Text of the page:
Data Merge Export

Script for Adobe InDesign
Latest update 3/17/2024, version 2.3

Add a merge field for full path and file name and the script uses the column to export each record. Not limited to PDF format.

  • Name each output file by column in merge data
  • Each record saved to a unique location and/or file name
  • Export JPG, PDF (interactive or print), or PNG
  • User-configurable localization
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How-to Video

NOTE: after video production, features have been added in response to user feedback: Replace <n> with Forced Line Break, <p> with End of Paragraph. See instructions below for details.

Before using the script

These instructions assume you have a Data Merge document prepared. Doing so is beyond the scope of these instructions for the script. There are plenty of resources online that explain how to accomplish Data Merge in InDesign. Once ready to merge and export PDFs, stop and use this script instead. The script does not work with merged pages. The script does the merging, and in the process, handles the choice of location and file name.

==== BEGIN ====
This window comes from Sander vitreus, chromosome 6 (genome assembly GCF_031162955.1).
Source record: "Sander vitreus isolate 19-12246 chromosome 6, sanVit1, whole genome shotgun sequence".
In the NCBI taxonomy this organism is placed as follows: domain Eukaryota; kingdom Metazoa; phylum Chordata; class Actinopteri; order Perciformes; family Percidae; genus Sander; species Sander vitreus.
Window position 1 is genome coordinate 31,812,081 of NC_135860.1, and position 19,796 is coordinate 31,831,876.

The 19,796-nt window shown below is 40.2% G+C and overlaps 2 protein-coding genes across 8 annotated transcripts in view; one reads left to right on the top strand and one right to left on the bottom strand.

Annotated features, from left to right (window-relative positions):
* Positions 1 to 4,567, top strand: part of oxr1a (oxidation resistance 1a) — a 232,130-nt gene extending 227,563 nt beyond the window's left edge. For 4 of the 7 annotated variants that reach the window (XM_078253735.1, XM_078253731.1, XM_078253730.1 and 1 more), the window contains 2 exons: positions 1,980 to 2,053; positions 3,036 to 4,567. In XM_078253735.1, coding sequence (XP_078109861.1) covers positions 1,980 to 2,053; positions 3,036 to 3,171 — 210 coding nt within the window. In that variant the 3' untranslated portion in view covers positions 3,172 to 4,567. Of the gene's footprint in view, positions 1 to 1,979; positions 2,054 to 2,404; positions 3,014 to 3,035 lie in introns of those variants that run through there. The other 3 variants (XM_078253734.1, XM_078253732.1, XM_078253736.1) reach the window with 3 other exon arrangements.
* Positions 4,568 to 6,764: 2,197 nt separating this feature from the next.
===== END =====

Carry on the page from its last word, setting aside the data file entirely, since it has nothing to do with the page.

For the script to know how to name records exported, two steps are required.

First, add to the merge data a column for full path and file name. Any column label is fine because the user selects it in the script interface. But do not add the @ symbol prefix. It may seem needed because the data looks like an image to import. It is not. This column is text added to the page for the script to pick up and use to name the output file. Then in rows of the additional column, for each record list the full path and file name desired. Do not include a file extension. The script adds the extension based on the file format selected in the interface.

Data Merge Export additional column example

Second, the additional column is the same as any other text field to merge, and it needs to be appear somewhere on the page. Do this by dragging it from the Data Merge panel to a text frame, or entering it manually, for instance, “<<output file>>” in this example. However, it’s unlikely you want this to appear on the output. Moving the text frame off the page won’t work. Data Merge ignores content on the pasteboard. To overcome this limitation, there are two options: create a text frame that has some portion on the page, but most hanging off the page, making the text field to merge off the page. Or set the text frame attributes to Nonprinting (menu Window, Output, Attributes).

IMPORTANT. The additional text field for output file path and name must appear on a document page, NOT a parent page. If placed on a parent page, the script will fail. And because Data Merge does not allow placing fields on both parent and document pages, rather all on one or the other, the script requires all data merge fields are placed on a document page.